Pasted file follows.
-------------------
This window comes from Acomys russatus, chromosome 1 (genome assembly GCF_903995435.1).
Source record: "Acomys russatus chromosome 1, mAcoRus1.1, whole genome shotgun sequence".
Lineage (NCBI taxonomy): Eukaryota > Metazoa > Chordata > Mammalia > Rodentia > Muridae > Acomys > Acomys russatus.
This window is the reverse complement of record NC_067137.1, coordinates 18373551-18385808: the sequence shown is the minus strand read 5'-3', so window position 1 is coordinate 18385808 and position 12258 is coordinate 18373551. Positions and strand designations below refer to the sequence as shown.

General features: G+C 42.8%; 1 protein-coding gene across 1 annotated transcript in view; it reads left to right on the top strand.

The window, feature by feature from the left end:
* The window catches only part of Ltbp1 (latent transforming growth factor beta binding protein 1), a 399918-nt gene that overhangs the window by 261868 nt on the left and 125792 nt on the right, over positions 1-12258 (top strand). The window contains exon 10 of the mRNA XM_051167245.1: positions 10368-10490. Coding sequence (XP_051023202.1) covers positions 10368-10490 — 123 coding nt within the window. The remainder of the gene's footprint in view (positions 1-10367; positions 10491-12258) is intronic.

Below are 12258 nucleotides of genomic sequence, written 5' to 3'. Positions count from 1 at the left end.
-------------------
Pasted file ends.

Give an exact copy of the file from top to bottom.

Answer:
This window comes from Acomys russatus, chromosome 1 (genome assembly GCF_903995435.1).
Source record: "Acomys russatus chromosome 1, mAcoRus1.1, whole genome shotgun sequence".
Lineage (NCBI taxonomy): Eukaryota > Metazoa > Chordata > Mammalia > Rodentia > Muridae > Acomys > Acomys russatus.
This window is the reverse complement of record NC_067137.1, coordinates 18373551-18385808: the sequence shown is the minus strand read 5'-3', so window position 1 is coordinate 18385808 and position 12258 is coordinate 18373551. Positions and strand designations below refer to the sequence as shown.

General features: G+C 42.8%; 1 protein-coding gene across 1 annotated transcript in view; it reads left to right on the top strand.

The window, feature by feature from the left end:
* The window catches only part of Ltbp1 (latent transforming growth factor beta binding protein 1), a 399918-nt gene that overhangs the window by 261868 nt on the left and 125792 nt on the right, over positions 1-12258 (top strand). The window contains exon 10 of the mRNA XM_051167245.1: positions 10368-10490. Coding sequence (XP_051023202.1) covers positions 10368-10490 — 123 coding nt within the window. The remainder of the gene's footprint in view (positions 1-10367; positions 10491-12258) is intronic.

Below are 12258 nucleotides of genomic sequence, written 5' to 3'. Positions count from 1 at the left end.